I’m undecided as to my feelings about the book overall. Clichés such as un-put-down-able or page-turner definitely don’t apply in this instance. Occasionally you read a book that instead of leaving at home in the morning, you take it to work in the car, you read a few pages when you park, then pop it in your desk drawer ready to catch a chapter at lunchtime......hmmm, not this time.

I suppose my main reaction is ambivalence, I didn’t feel any empathy or connection to Mock or his underling Anwaldt. I wasn’t outraged by the crimes in the beginning and I wasn’t that fussed by the outcome at the end.

Krajewski was skilled at evoking the mood of pre-war Germany and the menace felt by those who though part of the establishment, weren’t part of the growing Brown-shirted, Gestapo loving, Hitlerite factions. Loyalties, alliances and confidences were undertaken with caution, a fact which ratcheted the tension in progressing the investigation into the crimes.

That alone made the book a worthwhile read, though in my opinion the whole raison d’être for the crimes struck me as wholly implausible.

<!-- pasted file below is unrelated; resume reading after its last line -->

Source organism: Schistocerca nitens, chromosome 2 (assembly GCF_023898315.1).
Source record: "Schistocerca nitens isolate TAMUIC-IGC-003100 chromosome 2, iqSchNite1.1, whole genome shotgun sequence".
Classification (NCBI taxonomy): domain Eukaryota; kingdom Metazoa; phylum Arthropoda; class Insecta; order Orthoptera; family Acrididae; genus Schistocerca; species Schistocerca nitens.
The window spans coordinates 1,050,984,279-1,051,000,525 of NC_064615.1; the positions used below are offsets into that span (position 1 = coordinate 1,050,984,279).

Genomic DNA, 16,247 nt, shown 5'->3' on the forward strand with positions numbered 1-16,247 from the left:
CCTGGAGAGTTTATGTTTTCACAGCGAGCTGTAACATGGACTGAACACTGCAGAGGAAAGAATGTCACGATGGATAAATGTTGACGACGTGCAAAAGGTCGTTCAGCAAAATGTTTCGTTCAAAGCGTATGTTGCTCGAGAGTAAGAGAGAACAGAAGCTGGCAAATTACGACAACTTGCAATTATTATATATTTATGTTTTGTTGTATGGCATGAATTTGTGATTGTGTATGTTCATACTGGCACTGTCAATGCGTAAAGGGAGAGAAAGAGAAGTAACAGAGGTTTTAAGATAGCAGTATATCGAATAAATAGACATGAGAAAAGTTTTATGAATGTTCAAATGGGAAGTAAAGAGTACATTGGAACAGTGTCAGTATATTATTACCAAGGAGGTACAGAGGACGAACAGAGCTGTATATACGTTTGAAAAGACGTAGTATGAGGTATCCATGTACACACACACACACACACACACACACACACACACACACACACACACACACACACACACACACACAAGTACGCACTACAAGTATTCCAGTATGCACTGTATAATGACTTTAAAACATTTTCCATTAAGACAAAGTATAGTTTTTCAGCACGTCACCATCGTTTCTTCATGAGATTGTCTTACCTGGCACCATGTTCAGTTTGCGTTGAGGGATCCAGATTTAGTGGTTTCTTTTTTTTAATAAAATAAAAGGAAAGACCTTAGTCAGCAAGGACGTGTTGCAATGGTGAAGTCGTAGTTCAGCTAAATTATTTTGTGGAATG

Decide in haste and repent at leisure. I can’t actually recall why I bought this book, or the following two Krajewski Breslau/Mock that follow, but whilst I will read the second and third titles eventually; had I only bought the first, I wouldn’t be rushing to the shops for numbers two and three.

I have some Philip Kerr/Bernie Gunther pre-war Berlin books that I’m looking forward to a lot more. I wouldn’t put anyone off from reading this, but neither would I rush to recommend it either........3 from 5 probably, 2 would be too harsh.
http://col2910.blogspot.co.uk/2012/10/marek-krajewski-death-in-breslau.html ( )
  col2910 | Jun 10, 2013 |
A dark and predatory thriller, that lurches through 1930s underworld Poland; you will either love it or hate it. It is dark and sinister it has elements of fantasy and strangeness, it has moments of honesty and truth and times when it is farcical. There is something clumsy about the novel, which may be the translation, or may not be; I had to re-read many passages to be sure what was actually going on. However, the novel has an atmosphere you can touch; the suffocating heat of summer in southern Poland will envelope you as you read. ( )
  Tifi | Feb 12, 2011 |
Showing 1-5 of 9 (next | show all)
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» Add other authors (3 possible)

Author nameRoleType of authorWork?Status
Marek Krajewskiprimary authorall editionscalculated
Parisi, ValentinaTranslatorsecondary authorsome editionsconfirmed
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The mutilated bodies of a young woman and her maid are found dead on a train. Scorpions writhe in their slashed stomachs - a horrifying image that becomes crucial to the investigation. Inspector Eberhard Mock is called in to deal with the case, and is assigned as assistant, Herbert Anwaldt, an orphan.… (more)